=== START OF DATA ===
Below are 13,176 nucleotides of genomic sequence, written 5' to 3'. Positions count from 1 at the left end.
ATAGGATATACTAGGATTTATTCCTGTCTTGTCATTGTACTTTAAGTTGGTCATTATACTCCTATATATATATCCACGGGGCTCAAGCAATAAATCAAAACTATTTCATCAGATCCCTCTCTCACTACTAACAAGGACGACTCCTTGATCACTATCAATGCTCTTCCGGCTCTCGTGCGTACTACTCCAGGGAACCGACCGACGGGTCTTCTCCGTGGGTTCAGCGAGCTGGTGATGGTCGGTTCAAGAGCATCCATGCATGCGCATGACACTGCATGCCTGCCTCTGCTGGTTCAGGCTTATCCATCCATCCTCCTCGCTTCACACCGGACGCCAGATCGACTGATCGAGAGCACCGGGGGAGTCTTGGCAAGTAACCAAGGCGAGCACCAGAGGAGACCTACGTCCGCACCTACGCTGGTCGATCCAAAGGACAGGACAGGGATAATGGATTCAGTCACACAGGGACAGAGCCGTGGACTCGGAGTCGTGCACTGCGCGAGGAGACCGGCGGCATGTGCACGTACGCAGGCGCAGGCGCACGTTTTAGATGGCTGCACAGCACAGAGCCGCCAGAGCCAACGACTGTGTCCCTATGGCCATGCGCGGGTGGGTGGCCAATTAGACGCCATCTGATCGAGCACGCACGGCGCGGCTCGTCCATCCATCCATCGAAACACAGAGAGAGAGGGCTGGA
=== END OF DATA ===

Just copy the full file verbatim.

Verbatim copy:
Below are 13,176 nucleotides of genomic sequence, written 5' to 3'. Positions count from 1 at the left end.
ATAGGATATACTAGGATTTATTCCTGTCTTGTCATTGTACTTTAAGTTGGTCATTATACTCCTATATATATATCCACGGGGCTCAAGCAATAAATCAAAACTATTTCATCAGATCCCTCTCTCACTACTAACAAGGACGACTCCTTGATCACTATCAATGCTCTTCCGGCTCTCGTGCGTACTACTCCAGGGAACCGACCGACGGGTCTTCTCCGTGGGTTCAGCGAGCTGGTGATGGTCGGTTCAAGAGCATCCATGCATGCGCATGACACTGCATGCCTGCCTCTGCTGGTTCAGGCTTATCCATCCATCCTCCTCGCTTCACACCGGACGCCAGATCGACTGATCGAGAGCACCGGGGGAGTCTTGGCAAGTAACCAAGGCGAGCACCAGAGGAGACCTACGTCCGCACCTACGCTGGTCGATCCAAAGGACAGGACAGGGATAATGGATTCAGTCACACAGGGACAGAGCCGTGGACTCGGAGTCGTGCACTGCGCGAGGAGACCGGCGGCATGTGCACGTACGCAGGCGCAGGCGCACGTTTTAGATGGCTGCACAGCACAGAGCCGCCAGAGCCAACGACTGTGTCCCTATGGCCATGCGCGGGTGGGTGGCCAATTAGACGCCATCTGATCGAGCACGCACGGCGCGGCTCGTCCATCCATCCATCGAAACACAGAGAGAGAGGGCTGGA